“I just didn’t even know that there was a regular side of TikTok,” she said.
If Lesbian TikTok were its own world, it could be broken down into many countries with their own national anthems — songs played over and over in users’ videos. There are the cottagecore girls (anthem: Mitski’s “Strawberry Blonde” or anything by Hozier), the couples (anthem: Girl in Red’s “We Fell in Love in October”) and the aesthetes (anthem: Vivaldi’s “Summer,” from “Portrait of a Lady on Fire”), among others.
“It reminds me a lot of if A.O.L. chat rooms could come to life,” said Shelli Nicole, a writer who has covered Lesbian TikTok for the queer women’s website Autostraddle.
Influencers like Ms. Blanchard would occupy the largest territory in Lesbian TikTok World. She joined the app last October on a dare; now she has 1.6 million followers.
Ms. Blanchard met another TikTok influencer, Soph Mosca, 21, at the popular creator convention Playlist Live in February. They hit it off and are now involved. Ms. Blanchard said she didn’t expect TikTok to become a matchmaking site when she first joined.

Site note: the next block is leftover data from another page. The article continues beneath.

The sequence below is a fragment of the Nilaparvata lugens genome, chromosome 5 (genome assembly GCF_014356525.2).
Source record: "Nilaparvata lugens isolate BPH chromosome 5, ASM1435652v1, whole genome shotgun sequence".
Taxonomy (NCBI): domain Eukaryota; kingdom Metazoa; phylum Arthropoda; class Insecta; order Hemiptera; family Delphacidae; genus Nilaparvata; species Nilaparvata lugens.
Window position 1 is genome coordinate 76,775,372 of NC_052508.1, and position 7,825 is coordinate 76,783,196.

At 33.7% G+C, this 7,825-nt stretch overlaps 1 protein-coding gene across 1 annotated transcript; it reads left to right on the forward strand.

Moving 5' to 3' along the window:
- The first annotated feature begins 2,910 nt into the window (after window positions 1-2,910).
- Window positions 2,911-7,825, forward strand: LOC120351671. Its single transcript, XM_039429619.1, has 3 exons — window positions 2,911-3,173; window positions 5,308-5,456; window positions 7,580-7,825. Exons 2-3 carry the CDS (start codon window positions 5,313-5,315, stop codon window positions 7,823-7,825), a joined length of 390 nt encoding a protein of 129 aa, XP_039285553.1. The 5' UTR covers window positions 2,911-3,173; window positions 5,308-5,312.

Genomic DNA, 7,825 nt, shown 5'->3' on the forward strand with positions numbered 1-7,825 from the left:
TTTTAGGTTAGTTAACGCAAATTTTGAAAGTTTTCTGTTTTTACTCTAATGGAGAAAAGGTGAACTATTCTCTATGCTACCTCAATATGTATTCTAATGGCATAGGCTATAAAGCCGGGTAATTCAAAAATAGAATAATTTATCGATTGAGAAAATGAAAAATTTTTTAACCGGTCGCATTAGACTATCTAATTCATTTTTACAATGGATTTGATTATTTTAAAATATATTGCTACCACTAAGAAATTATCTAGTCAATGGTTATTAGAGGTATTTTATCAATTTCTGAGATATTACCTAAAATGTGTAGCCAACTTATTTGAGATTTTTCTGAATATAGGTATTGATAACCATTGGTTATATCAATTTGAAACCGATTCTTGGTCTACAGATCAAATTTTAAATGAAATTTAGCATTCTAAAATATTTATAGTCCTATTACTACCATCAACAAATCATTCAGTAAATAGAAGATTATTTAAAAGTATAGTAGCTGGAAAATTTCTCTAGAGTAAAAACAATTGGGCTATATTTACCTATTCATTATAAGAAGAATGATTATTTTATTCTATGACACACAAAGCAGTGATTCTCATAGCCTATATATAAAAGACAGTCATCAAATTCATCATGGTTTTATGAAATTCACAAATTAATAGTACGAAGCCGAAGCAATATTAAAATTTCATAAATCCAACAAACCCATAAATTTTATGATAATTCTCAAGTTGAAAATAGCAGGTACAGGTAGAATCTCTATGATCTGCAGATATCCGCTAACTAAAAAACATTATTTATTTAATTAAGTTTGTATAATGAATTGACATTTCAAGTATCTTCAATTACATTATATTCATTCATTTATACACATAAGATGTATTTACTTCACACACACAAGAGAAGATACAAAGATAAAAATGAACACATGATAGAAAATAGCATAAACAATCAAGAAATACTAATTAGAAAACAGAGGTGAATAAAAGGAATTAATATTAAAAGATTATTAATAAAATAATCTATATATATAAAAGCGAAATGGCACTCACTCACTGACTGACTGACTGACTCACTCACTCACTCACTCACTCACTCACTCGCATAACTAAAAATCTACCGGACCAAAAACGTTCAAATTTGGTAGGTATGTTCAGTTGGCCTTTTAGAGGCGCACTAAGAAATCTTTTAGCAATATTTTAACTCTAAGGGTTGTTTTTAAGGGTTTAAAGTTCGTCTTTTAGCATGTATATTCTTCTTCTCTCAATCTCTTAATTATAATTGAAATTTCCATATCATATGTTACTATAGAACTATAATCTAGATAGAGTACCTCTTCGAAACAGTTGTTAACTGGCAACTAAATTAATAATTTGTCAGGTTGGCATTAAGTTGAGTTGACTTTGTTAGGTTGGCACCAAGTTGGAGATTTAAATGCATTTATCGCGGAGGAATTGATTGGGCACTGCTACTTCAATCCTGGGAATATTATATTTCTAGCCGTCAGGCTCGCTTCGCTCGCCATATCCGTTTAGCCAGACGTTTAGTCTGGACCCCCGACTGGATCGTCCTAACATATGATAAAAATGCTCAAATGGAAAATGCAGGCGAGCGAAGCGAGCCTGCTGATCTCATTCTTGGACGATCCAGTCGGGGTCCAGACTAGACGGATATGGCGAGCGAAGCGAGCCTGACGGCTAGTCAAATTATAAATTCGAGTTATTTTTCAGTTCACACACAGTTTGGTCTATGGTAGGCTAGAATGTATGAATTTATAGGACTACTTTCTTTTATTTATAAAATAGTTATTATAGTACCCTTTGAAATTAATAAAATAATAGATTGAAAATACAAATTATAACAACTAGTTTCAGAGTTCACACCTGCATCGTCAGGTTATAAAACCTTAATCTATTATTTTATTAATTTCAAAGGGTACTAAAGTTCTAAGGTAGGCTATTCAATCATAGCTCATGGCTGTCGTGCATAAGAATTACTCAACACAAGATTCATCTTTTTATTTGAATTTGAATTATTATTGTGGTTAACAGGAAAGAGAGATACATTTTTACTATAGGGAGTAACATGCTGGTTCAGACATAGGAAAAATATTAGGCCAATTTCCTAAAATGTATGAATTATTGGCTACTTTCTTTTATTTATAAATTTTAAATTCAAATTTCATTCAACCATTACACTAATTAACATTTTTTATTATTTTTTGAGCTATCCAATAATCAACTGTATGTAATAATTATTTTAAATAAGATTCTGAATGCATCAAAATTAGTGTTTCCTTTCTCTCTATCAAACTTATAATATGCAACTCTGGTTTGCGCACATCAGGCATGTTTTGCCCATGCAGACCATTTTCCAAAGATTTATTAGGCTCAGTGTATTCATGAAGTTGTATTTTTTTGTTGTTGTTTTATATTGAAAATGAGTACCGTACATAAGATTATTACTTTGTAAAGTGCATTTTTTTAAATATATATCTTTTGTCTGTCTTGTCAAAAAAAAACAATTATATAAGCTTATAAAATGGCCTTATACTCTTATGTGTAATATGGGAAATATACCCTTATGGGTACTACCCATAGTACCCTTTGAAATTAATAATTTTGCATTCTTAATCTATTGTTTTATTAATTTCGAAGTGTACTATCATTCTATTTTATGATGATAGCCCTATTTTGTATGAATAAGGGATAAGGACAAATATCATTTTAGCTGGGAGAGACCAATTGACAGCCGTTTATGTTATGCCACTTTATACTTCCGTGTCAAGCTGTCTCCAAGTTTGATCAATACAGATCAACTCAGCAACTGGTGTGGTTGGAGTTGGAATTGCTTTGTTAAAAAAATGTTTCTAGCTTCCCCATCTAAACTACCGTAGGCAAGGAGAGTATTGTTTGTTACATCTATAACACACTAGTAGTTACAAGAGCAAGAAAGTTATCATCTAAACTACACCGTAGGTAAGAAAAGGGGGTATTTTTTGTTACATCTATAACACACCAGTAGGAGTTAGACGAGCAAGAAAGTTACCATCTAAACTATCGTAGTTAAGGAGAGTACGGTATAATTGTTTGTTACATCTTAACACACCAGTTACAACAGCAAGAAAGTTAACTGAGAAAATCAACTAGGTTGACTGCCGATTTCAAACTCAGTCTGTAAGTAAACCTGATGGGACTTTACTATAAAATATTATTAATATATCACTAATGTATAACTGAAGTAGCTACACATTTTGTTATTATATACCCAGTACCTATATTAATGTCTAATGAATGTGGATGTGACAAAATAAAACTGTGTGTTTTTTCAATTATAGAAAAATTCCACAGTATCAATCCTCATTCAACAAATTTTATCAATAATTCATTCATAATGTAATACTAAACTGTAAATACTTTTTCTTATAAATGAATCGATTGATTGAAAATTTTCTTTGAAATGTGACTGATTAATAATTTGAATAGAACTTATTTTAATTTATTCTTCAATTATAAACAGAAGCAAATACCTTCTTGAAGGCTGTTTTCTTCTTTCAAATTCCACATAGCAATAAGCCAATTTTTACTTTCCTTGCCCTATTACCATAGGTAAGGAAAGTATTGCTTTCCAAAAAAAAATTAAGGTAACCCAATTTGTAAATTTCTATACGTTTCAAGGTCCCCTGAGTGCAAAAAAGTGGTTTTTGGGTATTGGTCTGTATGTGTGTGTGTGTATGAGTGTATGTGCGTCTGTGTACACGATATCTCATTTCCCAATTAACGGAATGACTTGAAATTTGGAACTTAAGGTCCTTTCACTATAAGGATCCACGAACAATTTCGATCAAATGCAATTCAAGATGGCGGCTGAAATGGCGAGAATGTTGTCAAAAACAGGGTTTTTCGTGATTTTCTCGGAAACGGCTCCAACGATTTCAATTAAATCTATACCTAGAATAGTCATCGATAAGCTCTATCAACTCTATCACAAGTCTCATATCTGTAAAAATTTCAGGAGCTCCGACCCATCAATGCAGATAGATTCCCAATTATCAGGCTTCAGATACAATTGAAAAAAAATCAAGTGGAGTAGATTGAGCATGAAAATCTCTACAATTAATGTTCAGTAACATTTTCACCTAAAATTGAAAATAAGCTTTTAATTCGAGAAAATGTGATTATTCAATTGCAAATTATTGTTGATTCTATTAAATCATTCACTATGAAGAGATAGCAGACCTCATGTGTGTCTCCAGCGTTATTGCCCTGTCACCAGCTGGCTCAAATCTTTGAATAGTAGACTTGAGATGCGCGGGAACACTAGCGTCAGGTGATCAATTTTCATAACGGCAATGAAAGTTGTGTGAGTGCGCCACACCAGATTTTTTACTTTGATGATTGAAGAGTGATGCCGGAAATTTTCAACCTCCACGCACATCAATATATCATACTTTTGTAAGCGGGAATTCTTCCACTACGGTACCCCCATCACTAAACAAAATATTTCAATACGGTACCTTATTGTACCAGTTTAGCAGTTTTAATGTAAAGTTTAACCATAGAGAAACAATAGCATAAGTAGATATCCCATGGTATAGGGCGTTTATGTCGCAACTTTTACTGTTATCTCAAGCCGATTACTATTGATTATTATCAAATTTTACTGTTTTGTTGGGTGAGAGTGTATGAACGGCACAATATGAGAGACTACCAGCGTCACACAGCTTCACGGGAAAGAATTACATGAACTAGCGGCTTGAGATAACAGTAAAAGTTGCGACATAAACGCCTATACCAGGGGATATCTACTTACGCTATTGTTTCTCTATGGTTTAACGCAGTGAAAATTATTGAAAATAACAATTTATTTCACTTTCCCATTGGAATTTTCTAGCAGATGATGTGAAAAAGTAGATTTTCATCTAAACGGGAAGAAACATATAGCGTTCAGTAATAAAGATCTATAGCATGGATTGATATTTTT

“I didn’t know it had the potential to, like, be the next Tinder,” she said.
“I never thought I would date someone from TikTok,” echoed Rachael Espie, 18, who met her girlfriend, Sarah Pye, 20, when she happened upon one of Ms. Pye’s videos in her feed. Their relationship is intercontinental: Ms. Espie lives in Glasgow, and Ms. Pye lives in Lake Tahoe, Calif.
Lesbian TikTok has had a huge impact on Ms. Espie’s life beyond finding her a girlfriend. She said the app inspired her to come out as a lesbian in December 2019.
Article source: https://www.nytimes.com/2020/06/29/style/lesbian-tiktok-dating.html